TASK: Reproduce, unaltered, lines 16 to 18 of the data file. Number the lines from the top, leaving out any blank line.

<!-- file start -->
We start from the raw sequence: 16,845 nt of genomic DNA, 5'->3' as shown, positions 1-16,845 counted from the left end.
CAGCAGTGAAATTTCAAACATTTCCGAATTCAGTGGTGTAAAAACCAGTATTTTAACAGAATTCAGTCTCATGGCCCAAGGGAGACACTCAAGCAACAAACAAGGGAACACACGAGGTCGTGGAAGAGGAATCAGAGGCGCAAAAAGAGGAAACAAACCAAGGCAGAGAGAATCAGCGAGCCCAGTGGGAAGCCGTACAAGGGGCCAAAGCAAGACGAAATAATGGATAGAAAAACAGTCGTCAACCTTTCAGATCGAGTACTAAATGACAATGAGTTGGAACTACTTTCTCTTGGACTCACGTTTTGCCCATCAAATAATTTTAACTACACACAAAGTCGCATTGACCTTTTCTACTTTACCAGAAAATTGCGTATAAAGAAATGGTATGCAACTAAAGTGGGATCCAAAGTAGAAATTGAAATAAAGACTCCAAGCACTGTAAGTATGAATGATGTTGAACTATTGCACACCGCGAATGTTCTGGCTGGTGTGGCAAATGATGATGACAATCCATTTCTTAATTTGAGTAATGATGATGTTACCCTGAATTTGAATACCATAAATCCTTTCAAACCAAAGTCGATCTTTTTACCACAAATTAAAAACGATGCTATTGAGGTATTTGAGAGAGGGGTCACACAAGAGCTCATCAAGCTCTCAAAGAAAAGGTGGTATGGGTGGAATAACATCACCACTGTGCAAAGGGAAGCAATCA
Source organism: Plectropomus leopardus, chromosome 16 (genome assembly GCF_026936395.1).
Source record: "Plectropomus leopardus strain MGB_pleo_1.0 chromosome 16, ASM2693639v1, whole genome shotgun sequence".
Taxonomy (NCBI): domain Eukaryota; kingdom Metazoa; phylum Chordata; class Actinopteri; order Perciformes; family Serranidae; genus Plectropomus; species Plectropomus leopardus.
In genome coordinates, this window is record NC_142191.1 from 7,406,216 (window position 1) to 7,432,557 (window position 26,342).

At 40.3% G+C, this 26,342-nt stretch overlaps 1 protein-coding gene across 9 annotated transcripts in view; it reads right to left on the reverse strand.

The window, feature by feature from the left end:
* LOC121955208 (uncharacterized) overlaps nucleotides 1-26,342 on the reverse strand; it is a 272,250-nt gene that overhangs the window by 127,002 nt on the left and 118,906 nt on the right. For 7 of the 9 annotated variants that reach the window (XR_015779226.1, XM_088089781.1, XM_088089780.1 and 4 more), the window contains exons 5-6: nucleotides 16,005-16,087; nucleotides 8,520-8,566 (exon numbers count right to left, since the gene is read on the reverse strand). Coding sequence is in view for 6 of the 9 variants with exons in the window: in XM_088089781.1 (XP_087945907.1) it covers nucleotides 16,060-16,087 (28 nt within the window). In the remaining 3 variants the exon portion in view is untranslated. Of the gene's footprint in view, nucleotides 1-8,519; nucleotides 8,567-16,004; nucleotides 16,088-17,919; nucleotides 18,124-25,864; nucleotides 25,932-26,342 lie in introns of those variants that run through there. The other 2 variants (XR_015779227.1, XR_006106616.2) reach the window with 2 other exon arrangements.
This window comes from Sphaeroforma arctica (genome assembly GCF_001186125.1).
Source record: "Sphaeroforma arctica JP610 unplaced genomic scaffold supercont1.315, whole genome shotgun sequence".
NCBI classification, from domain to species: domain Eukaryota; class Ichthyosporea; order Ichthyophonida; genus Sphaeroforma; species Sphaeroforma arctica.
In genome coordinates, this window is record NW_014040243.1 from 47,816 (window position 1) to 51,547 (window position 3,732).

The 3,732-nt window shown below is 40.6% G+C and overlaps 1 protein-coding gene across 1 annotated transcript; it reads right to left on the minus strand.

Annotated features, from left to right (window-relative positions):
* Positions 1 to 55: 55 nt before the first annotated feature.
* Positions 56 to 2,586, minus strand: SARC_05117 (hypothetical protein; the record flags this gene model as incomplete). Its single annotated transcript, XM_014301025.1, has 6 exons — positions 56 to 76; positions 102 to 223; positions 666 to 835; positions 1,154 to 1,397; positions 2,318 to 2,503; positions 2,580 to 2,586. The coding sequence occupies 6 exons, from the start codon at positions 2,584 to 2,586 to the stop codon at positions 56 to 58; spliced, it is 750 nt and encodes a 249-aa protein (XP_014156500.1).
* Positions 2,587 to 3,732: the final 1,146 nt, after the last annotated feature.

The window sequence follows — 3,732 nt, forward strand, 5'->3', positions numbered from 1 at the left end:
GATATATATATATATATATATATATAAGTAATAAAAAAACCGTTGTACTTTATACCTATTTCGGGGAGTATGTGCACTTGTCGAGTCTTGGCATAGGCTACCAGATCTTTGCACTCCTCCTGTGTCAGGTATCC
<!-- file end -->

* Positions 1 to 55: 55 nt before the first annotated feature.
* Positions 56 to 2,586, minus strand: SARC_05117 (hypothetical protein; the record flags this gene model as incomplete). Its single annotated transcript, XM_014301025.1, has 6 exons — positions 56 to 76; positions 102 to 223; positions 666 to 835; positions 1,154 to 1,397; positions 2,318 to 2,503; positions 2,580 to 2,586. The coding sequence occupies 6 exons, from the start codon at positions 2,584 to 2,586 to the stop codon at positions 56 to 58; spliced, it is 750 nt and encodes a 249-aa protein (XP_014156500.1).
* Positions 2,587 to 3,732: the final 1,146 nt, after the last annotated feature.